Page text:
Improving accountability in Kenya
It provides a forum for people from different backgrounds and communities.A Sema Kenya listener
The TV debate show Sema Kenya (Kenya Speaks) brought officials and well-known public figures together with the public to debate the big issues of the day. Broadcast weekly, it was recorded in various locations across Kenya until 2014.
The programme was produced in Kiswahili, Kenya’s national language, and presented by Joseph Warangu, former head of BBC's African news and current affairs department.
Sema Kenya stirred discussion and debate on a broad sweep of issues, ranging from; public security and unemployment to ethnicity, women's rights and land reform to name just a few. Traditionally taboo subjects – such as alcoholism – was also not off the agenda'.
Between broadcasts the show’s Twitter and Facebook feeds came to life with comments from viewers and listeners describing it as “insightful”, “charged” and “filled with creativity”.
But what really set Sema Kenya apart is the fact that people outside the urban centres got a chance to hold public officials to account and speak directly to their leaders.
As one audience member from in Bungoma County in Kenya’s Western Province, remarked. “They (leaders) never come here. Sema Kenya has brought them here."
Each audience member submitted a question or issue they would like to be addressed during the as-live panel discussion. The production team reviewed all the questions, grouping together similar issues, before selecting a number of people to put their questions directly to the panel.
“This [programme] is the first of its kind,” said an audience member from Naivasha town in Nakuru County. “Most [discussion programmes] are one sided. This one is diverse and one can ask questions on issues such as environment and politics. Other programmes don’t reach us, they take place in big hotels and their audience is selective.”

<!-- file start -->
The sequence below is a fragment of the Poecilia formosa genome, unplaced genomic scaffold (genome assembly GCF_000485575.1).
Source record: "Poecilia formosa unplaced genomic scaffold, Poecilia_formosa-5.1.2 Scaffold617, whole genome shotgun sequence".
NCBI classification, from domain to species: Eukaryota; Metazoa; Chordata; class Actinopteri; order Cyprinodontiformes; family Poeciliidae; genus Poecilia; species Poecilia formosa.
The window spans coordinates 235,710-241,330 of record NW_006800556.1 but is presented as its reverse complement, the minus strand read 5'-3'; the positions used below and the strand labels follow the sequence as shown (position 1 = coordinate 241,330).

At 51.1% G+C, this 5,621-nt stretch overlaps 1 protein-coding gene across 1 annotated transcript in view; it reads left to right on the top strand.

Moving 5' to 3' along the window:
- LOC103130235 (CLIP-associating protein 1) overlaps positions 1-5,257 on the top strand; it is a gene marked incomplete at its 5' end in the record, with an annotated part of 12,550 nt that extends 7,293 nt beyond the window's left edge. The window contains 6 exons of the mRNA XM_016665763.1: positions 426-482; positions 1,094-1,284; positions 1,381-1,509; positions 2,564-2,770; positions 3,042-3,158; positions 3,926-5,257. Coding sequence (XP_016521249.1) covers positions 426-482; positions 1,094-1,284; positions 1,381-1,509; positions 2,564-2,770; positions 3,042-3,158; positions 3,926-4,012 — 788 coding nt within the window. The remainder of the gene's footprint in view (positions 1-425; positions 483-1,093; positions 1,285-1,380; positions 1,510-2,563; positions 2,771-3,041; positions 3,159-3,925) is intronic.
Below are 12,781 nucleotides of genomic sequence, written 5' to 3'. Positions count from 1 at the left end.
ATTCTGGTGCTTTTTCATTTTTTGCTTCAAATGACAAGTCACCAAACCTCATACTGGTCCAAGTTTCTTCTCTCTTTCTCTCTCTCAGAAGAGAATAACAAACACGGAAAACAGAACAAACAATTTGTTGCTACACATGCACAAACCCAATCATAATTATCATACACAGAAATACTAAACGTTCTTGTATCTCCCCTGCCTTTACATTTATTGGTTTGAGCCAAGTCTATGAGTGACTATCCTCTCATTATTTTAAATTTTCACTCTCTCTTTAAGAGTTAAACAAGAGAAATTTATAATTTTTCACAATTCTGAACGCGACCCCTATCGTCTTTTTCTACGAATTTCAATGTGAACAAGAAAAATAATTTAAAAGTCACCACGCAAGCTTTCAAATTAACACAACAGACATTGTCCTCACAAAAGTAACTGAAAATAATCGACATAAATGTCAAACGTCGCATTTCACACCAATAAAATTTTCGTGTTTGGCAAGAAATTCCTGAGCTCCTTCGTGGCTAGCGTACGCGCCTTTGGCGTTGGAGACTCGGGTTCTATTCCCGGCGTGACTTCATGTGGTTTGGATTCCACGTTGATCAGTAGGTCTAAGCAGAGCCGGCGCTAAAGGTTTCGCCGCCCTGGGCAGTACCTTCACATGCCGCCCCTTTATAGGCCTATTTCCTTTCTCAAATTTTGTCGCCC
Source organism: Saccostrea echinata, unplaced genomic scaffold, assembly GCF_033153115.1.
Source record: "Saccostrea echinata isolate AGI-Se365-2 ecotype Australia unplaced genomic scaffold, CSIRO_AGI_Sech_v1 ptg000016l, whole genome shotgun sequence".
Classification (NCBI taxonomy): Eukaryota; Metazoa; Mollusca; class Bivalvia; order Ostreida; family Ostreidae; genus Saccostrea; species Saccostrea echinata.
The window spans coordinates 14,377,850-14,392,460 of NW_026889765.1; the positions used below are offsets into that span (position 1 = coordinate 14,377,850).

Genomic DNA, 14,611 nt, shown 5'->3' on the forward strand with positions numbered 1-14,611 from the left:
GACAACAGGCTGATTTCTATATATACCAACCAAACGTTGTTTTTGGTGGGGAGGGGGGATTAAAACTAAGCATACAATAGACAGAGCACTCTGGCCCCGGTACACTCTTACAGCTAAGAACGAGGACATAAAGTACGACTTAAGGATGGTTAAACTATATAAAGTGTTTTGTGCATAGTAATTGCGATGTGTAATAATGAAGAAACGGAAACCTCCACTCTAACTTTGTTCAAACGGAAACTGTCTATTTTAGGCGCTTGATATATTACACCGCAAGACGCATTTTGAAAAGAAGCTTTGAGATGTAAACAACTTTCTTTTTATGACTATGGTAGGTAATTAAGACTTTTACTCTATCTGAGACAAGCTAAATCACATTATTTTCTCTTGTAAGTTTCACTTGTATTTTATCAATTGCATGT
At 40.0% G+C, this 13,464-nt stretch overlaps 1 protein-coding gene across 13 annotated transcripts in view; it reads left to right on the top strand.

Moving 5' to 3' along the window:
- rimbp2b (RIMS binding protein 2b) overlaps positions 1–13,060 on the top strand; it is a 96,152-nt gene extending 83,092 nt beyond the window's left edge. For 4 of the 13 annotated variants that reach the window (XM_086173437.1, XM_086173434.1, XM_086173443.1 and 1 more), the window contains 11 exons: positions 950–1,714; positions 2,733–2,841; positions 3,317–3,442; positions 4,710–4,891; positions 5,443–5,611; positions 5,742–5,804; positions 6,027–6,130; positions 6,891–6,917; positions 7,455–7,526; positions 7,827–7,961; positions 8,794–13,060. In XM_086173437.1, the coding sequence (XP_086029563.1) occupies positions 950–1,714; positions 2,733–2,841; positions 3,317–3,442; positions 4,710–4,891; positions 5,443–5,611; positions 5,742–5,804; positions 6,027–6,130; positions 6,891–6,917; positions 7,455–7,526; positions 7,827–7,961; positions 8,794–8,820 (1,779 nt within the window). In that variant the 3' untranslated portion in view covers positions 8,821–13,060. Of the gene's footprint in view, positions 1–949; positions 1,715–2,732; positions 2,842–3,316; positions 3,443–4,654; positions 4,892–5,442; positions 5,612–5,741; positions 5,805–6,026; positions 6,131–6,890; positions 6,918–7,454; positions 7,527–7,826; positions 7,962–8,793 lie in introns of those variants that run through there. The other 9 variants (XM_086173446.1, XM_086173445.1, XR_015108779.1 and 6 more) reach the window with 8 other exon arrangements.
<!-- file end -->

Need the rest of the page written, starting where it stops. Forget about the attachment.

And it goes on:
Others appreciated the programme’s efforts to reach the grassroots by staging debates in public places around the country and recruiting people of different age groups, religions and from different parts of the country.
“We who live in the city do not know what problems the people in the villages are facing - but through this programme we now know what they go through,” said a member of the audience from Meru County.
Another listener called BBC Media Action partner station, Sahara Radio, to say, “The programme is good since it provides a forum for people from different backgrounds and communities to [have a] dialogue, and this is rare in the media.”
Kenya’s general election in 2013 was the first to be held after the politically-motivated violence that followed the 2007 election, which led to more than 1,000 deaths and hundreds of thousands of people forced from their homes. Many in Kenya were anxious to know how the authorities would ensure the ballot was peaceful, free and fair.
To broker the discussion, Sema Kenya’s election special brought together a high-level panel and an audience of around 180 people from across the country.
Electoral changes made this election the country’s most complex to date with six ballots rather than the usual three held on the same day for a number of local and national representatives. To help voters better understand these changes, Sema Kenya held detailed discussions about the new electoral system in the run up to the polls.
BBC Media Action research which analysed the role of media during the 2013 election found that, by providing a platform for dialogue, the programme helped individuals to hold government officials to account.
The ethos of Sema Kenya continues in Beyond the Headlines, the Kenyan Broadcasting Corporation's (KBC) flagship political programme launched in May 2016, made possible with editorial and technical assistance from BBC Media Action.
|Project name||Global Grant: Governance|
|Funder||The UK Government's Department for International Development|
|Outputs||Sema Kenya (Speak Kenya)|
|Broadcast partners||Sahara Radio, Kenyan Broadcasting Corporation (KBC)|